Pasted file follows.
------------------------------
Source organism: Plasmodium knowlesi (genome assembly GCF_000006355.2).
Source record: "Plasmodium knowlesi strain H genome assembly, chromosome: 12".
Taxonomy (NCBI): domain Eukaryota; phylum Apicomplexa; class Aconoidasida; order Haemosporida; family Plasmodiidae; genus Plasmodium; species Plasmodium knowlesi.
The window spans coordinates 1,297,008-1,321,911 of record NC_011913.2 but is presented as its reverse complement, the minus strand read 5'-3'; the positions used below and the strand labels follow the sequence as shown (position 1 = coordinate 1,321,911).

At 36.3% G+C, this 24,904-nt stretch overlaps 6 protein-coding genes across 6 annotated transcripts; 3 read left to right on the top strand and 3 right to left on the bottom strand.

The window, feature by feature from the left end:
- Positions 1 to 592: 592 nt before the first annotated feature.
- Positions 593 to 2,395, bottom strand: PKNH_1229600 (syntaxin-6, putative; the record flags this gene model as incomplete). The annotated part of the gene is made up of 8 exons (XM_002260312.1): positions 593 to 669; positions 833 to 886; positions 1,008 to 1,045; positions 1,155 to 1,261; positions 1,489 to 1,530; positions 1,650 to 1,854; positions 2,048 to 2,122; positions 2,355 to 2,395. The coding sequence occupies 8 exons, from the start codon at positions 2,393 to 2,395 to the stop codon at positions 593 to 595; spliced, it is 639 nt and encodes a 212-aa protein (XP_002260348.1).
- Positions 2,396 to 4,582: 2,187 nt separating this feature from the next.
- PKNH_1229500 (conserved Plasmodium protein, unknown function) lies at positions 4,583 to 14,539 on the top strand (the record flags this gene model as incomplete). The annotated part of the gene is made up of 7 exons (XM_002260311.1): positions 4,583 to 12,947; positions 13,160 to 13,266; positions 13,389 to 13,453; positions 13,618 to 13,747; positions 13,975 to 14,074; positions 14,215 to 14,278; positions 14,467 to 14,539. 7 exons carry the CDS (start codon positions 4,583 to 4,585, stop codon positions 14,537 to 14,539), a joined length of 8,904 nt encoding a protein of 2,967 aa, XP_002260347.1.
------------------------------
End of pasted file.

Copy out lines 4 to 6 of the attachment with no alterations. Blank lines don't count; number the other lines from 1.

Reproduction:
The window spans coordinates 1,297,008-1,321,911 of record NC_011913.2 but is presented as its reverse complement, the minus strand read 5'-3'; the positions used below and the strand labels follow the sequence as shown (position 1 = coordinate 1,321,911).

At 36.3% G+C, this 24,904-nt stretch overlaps 6 protein-coding genes across 6 annotated transcripts; 3 read left to right on the top strand and 3 right to left on the bottom strand.

The window, feature by feature from the left end: